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Getting To No, With Lauren Theisen

Rob Manfred, seen here at a press conference talking about how hard the owners have worked to reach a deal after locking out the players.
Julio Aguilar/Getty Images

At some point during the MLB lockout I realized that I had come to hate the acronyms. This is not the acronyms' fault; they're just trying to help by shortening clanging labor-dispute terminology like Competitive Balance Tax into zippy little miniatures like CBT. Which is fine, it's not like I want to say "Competitive Balance Tax" any more than I want to think about or talk about or even really know about the Competitive Balance Tax. It's the abstracting effect of the acronym, mostly. The way it shrinks a deliberately slippery phrasing—one that it is itself standing in for a concept that was instantly embraced by the sport's owners as a de facto soft salary cap—into something even more willfully mystified and jargonized.

This is kind of a long way of explaining why the letters "CBT" appear roughly 11,500 times in this week's lockout-centric episode. Drew and I were joined by Distraction royalty Lauren Theisen to discuss the fury and fuckery of a labor dispute that either is or isn't close to ending, and which will also never end.

There are only so many ways to talk about any of this. It keeps changing, but only in the way that tides do. The proposals drift closer and closer, the owners introduce some new caveat or last-minute condition at some crucial moment, or find some reason or way to refuse to accept the union's proposal, and everything floats back out. I am writing this at a moment of relative optimism, with the proposed International Draft—proposed, as is the owners' wont, at a moment when a deal on things like the CBT thresholds and penalties seemed close—backburnered for the time being and other numbers now nearly aligned. It has been like this several times in the last week, though. The tide always retreats.

After a while, when you are talking about the CBT, you are both talking about one of the biggest sticking points in the lockout, and pointedly not talking about that dispute. The different layers of euphemism in which the essential (and not terribly complicated) question of how much of everything owners can keep for themselves, and from the players is wrapped tends to have an obscuring effect, which is both by design and just how language works. But there comes a time when using the language of this dispute—the business-boy acronyms of ownership, the baited names for all the new bonus pools and mechanisms that ownership is hoping will help it continue to keep as much as it can forever—comes to feel like the dispute itself, which is to say like circling an obvious central point very slowly, on a traffic-clogged beltway lined with insulting advertisements, while the fuel dial reels toward E.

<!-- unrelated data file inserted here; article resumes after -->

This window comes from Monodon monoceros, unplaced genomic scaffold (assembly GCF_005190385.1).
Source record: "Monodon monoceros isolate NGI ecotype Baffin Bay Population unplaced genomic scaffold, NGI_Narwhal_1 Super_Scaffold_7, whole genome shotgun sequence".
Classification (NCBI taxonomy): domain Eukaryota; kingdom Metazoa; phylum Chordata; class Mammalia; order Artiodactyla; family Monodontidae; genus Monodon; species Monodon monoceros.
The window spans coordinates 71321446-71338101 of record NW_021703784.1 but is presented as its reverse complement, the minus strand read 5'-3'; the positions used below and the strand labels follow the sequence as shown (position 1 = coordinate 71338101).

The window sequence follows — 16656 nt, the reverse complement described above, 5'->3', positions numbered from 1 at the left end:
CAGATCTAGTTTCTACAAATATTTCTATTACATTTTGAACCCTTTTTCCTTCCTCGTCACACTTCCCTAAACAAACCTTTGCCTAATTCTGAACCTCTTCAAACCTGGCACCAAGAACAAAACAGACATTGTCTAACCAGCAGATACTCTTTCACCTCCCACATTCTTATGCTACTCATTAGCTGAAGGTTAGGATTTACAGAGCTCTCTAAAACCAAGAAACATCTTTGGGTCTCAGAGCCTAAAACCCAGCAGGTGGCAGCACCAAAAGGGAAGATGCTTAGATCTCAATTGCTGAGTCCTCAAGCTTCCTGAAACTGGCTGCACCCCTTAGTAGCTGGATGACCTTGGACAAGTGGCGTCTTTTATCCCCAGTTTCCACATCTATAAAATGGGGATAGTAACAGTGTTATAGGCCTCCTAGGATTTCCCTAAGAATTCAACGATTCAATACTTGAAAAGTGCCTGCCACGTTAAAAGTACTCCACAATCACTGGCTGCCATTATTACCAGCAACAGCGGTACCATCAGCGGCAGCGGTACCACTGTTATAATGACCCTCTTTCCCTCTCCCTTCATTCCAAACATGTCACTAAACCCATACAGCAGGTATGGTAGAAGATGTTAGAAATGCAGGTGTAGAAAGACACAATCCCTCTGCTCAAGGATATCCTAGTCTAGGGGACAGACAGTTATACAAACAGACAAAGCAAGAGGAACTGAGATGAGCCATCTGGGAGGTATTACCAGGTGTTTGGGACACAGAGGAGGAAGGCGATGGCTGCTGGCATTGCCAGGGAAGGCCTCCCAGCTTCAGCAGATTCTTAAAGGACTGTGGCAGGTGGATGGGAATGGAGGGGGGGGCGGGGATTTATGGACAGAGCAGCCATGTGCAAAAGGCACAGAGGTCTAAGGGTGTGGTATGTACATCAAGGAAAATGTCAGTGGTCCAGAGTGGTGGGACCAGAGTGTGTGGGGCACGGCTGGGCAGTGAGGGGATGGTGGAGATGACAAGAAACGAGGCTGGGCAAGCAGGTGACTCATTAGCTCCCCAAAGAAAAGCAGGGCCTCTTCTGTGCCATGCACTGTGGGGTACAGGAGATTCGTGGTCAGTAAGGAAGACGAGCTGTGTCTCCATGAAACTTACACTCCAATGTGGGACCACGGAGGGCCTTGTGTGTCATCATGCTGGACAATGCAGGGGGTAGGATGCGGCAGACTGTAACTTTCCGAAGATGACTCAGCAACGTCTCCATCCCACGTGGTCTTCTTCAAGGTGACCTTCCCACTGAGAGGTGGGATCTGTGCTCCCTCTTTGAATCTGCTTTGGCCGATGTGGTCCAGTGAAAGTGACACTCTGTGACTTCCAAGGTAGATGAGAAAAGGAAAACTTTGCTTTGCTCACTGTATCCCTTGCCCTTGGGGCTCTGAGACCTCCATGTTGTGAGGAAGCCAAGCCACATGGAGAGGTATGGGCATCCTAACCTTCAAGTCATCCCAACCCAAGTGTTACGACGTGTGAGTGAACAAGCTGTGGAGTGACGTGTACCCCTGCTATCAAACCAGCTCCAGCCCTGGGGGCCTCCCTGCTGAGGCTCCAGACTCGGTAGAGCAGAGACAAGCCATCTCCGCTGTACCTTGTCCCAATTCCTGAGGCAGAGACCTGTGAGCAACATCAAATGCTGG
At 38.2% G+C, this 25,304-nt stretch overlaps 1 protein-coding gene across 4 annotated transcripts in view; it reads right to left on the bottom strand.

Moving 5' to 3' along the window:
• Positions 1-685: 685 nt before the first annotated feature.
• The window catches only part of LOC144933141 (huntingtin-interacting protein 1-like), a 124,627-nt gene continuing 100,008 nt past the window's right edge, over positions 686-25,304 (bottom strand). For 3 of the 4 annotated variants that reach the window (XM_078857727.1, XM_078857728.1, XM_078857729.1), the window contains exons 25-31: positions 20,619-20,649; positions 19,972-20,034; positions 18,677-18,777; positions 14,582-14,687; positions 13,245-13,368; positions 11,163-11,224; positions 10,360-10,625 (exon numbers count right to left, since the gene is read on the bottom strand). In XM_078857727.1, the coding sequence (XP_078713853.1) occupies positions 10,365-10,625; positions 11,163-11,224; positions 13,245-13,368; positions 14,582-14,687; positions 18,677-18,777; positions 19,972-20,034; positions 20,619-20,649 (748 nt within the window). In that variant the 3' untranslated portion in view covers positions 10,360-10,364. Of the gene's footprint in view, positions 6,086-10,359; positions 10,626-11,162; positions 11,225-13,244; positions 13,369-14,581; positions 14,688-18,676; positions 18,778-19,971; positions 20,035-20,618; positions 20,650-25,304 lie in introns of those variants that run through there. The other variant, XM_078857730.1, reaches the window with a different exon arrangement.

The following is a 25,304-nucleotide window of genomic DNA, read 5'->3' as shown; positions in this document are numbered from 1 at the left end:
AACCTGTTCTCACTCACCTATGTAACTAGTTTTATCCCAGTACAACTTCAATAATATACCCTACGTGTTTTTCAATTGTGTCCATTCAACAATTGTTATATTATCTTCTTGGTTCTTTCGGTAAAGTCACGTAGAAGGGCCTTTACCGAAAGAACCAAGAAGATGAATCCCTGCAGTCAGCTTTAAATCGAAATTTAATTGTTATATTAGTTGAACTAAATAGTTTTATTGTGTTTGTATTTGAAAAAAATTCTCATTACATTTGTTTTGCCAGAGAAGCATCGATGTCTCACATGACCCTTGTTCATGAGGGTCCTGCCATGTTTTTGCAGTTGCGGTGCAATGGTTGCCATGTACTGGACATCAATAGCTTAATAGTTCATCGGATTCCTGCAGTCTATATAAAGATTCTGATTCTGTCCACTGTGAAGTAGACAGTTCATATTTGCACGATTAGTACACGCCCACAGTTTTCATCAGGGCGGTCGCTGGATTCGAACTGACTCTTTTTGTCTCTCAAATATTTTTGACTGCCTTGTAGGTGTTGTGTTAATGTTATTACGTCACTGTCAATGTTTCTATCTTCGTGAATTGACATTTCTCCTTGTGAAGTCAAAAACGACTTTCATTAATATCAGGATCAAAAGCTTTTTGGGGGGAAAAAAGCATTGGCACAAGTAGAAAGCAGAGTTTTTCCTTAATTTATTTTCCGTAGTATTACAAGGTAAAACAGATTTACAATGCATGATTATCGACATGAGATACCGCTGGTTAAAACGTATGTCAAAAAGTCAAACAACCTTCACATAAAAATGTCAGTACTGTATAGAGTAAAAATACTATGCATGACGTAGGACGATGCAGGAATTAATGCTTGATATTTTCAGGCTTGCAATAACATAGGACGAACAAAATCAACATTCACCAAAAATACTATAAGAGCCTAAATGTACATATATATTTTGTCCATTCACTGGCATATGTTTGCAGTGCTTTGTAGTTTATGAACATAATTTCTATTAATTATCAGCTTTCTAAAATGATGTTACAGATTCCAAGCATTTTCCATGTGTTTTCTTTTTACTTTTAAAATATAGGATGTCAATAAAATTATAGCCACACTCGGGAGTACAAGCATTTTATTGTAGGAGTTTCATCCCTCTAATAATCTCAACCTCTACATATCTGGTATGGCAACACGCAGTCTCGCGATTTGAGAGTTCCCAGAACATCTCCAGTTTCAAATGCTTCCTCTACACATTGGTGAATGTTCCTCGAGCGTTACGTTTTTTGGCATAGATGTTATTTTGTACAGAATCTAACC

All of which is to say that I was "on one" for a lot of this episode, as Lauren and I took turns explaining why and how things got this lame and I became progressively more red and prone to long mid-sentence pauses. But when we returned from the break, we were back to something like normal. Lauren did her Hockey Minute, but I kind of checked out during that one, to be honest. I'm pretty sure there was something about the Calgary Flames. A Funbag question on adult caffeine dependence dovetailed nicely with Wednesday's post on Defector staff caffeine habits, although none of us yet knew the horrible truth about Albert's espresso habit revealed in that post. We remembered Gene Larkin, or anyway I did; Lauren might have faintly remembered being present on the Remember Some Guys set while I remembered Gene Larkin, or she might not have. The standard belt buckle was considered as a vector of disease, and inspired me to remember my favorite Funbag question: It was the one about the delicious-looking, totally untouched Italian hero sandwich sitting atop a truck-stop urinal, and whether it would be OK to eat it. It says something about where we are, in the lockout and in general, that I found this so much more pleasant to think about than everything we'd discussed to that point. But when you've spent enough time considering the CBT, the ethical considerations of The Toilet Sandwich look pretty appetizing.

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